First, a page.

Sanitation is Your First and Best Defence

On Farm Grain Storage

Farm-stored grain may become infested in two major ways. Infestations by insects such as the rice weevil and angoumois grain moth may develop in the field prior to harvest, especially in the southern United States. Infested grain is then brought to the storage bin and the insect population can continue to increase during the holding period. However, infestations are most likely to develop from small populations of grain insects that remain in or around improperly cleaned bins and grain handling machinery. Spilled grain or residues in harvest machinery or grain stored at animal feeding areas can also serve as important sources of insect pest problems. Obviously, it is very important to detect and eliminate potential pest reservoirs if on-farm stored grain infestations are to be reduced.

The Bin

Bin Preparation-Prebinning sanitation and bin preparation is absolutely essential. Thorough sanitation of bins removes most existing insect infestations. Cracks, crevices and other potential insect harborage areas should be mechanically eliminated where possible. Insecticides applied to bin walls, floors and, when applicable, to bin subfloor areas will help provide control of insects missed in bin cleanup. However, these insecticides will NOT cover for a poorly cleaned bin.

Follow these links to find insecticides that can be used to treat empty bins.

Never store new grain with old grain.

Preventive Maintenance- Grain bins and other grain storage facilities have numerous cracks and crevices and other harborage areas where insect pests can hide and develop. Thorough bin sanitation is necessary to clean up these areas, but the most permanent solution is to fill these areas with caulking material. Roof leaks or large holes in the walls or floor of the bin provide potential entry points for moisture as well as rodent and insect pests. Prompt repair of this damage is required to maintain a high quality grain storage environment. Long-term grain storage is possible. However, the success of a long-term grain storage program is related directly to the level of management applied to maintain an appropriate grain storage environment.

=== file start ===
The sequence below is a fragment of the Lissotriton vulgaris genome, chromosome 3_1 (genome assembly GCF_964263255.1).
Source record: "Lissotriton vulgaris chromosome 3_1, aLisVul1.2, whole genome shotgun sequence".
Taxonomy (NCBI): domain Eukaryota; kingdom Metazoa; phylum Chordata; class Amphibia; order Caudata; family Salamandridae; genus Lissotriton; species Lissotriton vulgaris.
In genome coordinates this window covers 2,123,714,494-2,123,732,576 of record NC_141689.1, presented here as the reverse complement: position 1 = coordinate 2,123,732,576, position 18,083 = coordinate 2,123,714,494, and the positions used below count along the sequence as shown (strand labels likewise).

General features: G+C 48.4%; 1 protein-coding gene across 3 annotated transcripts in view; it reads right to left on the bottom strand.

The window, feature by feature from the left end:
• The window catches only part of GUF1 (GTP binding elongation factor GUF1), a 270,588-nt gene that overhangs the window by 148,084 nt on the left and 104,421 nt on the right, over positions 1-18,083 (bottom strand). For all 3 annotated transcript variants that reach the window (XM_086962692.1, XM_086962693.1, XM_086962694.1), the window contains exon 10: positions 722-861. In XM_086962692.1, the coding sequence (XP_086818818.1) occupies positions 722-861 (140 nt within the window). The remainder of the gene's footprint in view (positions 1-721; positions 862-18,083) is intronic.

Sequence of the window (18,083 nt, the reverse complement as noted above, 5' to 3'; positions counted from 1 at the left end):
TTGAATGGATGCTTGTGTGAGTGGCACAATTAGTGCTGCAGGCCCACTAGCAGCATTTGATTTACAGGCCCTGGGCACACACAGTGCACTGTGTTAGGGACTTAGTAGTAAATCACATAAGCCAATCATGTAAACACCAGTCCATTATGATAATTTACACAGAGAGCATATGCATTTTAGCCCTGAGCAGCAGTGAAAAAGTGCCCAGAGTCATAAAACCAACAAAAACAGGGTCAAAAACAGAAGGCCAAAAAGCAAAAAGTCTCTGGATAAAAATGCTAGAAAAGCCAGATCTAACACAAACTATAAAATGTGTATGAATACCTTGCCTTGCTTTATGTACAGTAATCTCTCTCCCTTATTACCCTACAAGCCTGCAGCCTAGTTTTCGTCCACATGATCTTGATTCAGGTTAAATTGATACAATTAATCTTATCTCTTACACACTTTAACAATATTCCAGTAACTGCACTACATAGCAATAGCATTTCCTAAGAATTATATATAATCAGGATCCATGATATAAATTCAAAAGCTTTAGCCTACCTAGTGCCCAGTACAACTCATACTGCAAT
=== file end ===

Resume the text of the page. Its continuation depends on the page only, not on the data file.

Near the Bin

The area immediately surrounding the bin should be kept clean. Be sure to remove and destroy all spilled grain. Control weeds and grasses, since they can harbor insect and rodent pests. Inspect outside walls and especially the base and roof for damaged areas that could allow pests and moisture to enter. Do not use the area immediately surrounding the grain bins to store cattle feed; keep stock feeders as far away as possible.


Grain handling equipment should be kept clean, also. Cleaning storage bins is of little value if you fill them using contaminated equipment. Combines, trucks, augers and grain driers should be thoroughly cleaned of all old grain

The Grain

The physical condition of the grain plays an extremely important role in long-term storage. Insects require both moisture and warmth in order to feed and reproduce. Although these requirements will vary by species, grain moisture above 12 percent and temperature between 60 and 90F will allow normal growth and reproduction. In general, grain stored under conditions which maintain high quality will be less susceptible to insect infestation.